Monday, 30 June 2014

Nexen - Corporate Gifting

A friend of mine was looking for a good corporate gift to give to the attendees at a conference.  She started describing what she was looking for and as I started to picture it in my head I mentioned that I thought I could do that.  It would actually be a pretty straightforward project, it just needed to be done 230 times.  Of course, that means jigs!!

The walnut boards were jointed, thicknesed, and ripped to width with a bevel all at once and then crosscut.   That created the blocks on which to work, they were then sanded and then the fun started.  

Each block was set into a jig which held it in place and at an angle so that the slot in the top would be leaned back by about 10 degrees. 

Slot Routing Jig in Action, Toggle Clamp to Hold the Work in Place

Half Way Done Routing the Slots
After routing the slots I added the rubber feet to the blocks and sprayed them with lacquer.  Also, I ordered some custom stamps from Infinity Stamps.  To get them I sent over a drawing for each of the stamps and they sent a proof of what the stamp would impress.  Once given the ok it took a few weeks to get them manufactured and shipped over.

Spread Out and Ready to Lacquer
A Few New Stamps Ready for Use
Due to the bevel on the front I couldn't hammer the stamp directly so I made a jig to try and align the stamp with the bevel on the blocks of wood.  I turned out to be a massive failure.  The pressure required to impress the wood was too great for the jig to hold secure.

A First Failed Attempt
Once I stopped and thought about it a little more I realized that there was a much simpler way.  I had received a patternmakers vise for my birthday and realized that this was an awesome opportunity to put it to use.  I rotated the vise to vertical and cut a block of wood to hold the beveled face horizontal and then pressed the stamps using the vise.  Much more consistent pressure and fewer dropped items hitting my feet.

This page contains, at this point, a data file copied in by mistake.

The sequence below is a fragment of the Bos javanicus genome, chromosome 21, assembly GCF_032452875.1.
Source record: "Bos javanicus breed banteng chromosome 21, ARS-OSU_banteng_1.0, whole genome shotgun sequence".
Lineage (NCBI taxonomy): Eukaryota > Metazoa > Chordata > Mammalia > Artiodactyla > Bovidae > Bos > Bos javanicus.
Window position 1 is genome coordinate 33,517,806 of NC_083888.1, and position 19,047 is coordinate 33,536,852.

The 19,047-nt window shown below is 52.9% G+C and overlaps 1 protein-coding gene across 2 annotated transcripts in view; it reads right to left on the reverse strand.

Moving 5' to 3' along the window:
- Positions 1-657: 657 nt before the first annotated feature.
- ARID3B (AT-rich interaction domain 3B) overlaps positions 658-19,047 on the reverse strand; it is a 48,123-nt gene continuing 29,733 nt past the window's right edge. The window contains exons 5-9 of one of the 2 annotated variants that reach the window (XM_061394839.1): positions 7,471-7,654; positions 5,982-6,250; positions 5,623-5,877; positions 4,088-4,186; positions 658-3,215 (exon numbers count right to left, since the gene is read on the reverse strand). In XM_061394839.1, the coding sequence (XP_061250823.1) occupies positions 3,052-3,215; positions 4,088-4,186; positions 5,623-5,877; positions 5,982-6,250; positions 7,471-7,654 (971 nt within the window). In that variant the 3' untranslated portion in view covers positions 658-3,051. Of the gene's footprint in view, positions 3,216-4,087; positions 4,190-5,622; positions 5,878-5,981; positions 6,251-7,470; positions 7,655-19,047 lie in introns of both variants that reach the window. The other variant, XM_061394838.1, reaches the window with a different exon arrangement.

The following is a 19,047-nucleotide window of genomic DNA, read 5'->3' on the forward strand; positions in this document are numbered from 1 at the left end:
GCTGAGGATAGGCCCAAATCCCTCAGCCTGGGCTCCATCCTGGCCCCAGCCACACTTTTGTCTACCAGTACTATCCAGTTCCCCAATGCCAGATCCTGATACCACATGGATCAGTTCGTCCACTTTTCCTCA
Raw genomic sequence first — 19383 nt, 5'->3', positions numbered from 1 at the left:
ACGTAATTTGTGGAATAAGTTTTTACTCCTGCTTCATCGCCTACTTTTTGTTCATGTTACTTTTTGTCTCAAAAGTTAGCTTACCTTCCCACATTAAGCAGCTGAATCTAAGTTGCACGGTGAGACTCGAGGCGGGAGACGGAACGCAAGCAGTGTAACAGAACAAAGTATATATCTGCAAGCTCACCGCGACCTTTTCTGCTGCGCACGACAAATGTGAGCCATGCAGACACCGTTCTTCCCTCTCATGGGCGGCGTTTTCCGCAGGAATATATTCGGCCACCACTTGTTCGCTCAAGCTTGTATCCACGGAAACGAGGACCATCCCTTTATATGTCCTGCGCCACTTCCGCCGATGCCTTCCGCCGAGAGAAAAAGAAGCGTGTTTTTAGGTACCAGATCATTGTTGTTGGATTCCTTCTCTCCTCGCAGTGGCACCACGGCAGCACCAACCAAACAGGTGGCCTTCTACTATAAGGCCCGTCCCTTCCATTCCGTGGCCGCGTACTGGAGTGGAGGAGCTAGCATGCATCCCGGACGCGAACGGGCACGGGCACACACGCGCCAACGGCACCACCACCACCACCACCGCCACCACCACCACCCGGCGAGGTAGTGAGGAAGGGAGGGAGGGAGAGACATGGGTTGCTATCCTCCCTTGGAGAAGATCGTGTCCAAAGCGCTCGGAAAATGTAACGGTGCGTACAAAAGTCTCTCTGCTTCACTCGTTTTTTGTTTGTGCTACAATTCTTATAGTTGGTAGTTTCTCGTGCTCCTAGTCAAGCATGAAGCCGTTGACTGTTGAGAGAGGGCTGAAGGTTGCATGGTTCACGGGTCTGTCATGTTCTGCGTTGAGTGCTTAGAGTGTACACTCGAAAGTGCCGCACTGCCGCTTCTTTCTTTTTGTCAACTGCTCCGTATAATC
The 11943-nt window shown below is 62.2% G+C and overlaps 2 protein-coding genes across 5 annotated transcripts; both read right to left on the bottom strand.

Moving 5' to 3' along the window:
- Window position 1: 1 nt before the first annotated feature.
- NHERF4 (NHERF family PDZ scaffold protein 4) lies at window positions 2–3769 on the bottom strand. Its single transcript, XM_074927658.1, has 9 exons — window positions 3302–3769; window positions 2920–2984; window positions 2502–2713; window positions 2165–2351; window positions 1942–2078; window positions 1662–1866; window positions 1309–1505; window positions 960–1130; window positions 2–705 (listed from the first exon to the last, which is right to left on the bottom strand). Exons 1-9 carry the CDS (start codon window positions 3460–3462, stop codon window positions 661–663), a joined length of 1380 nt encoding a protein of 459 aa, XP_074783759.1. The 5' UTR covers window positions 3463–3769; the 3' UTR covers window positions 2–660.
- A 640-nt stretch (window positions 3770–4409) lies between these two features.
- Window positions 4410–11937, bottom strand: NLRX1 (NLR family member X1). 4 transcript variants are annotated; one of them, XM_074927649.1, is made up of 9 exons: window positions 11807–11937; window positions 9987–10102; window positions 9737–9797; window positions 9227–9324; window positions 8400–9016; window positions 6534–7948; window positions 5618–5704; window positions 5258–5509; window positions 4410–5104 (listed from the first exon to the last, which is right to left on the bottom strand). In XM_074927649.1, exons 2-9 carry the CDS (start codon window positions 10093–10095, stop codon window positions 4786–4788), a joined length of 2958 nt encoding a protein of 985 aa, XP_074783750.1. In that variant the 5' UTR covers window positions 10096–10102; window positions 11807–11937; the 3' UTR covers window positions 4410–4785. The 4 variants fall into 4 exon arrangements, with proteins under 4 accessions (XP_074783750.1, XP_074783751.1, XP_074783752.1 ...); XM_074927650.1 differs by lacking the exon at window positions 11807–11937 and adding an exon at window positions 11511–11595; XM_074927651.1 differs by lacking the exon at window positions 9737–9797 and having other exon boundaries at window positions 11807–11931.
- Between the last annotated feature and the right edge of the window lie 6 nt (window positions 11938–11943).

Second Times a Charm
Stamped and Ready for Packaging
The slots in the walnut bases are designed to hold a halved and polished ammonite, it was kind of exciting to unwrap so many fossils.  They are so beautiful.  It took 4 of us a short evening to wrap up all of the bases and ammonites in bubble wrap and box them up. 

A Selection of Ammonites Ready to Go

The Finished Product, One of 230

Thursday, 5 June 2014

Timber Frame Barn - Pemberton

For a while now I've been a member of the Timber Framers Guild; the guild has been active since 1985 and regularly holds conferences and such.  They also organize community building projects. 

I've wanted to participate in one of the big community builds ever since joining but many of the projects seemed to be in the Eastern and Southern States.  Then one day while perusing the guild website I found one in BC!  Pemberton lies just 20 minutes to the north of Whistler, well within acceptable driving distances for a Calgarian like myself.  

Artists Rendition of the Project
There were about 50 volunteer working on the barn for two weeks to cut all the joinery, assemble the bents and raise the frame.  We were split up into about eight work teams, and I worked primarily on the principal posts.  These posts were 12"x16"x25' and we figured they each weighed 1300 lbs, which is absolutely massive.  That is one of the fun things about working on a big project like this, the scale of everything involved impresses every day.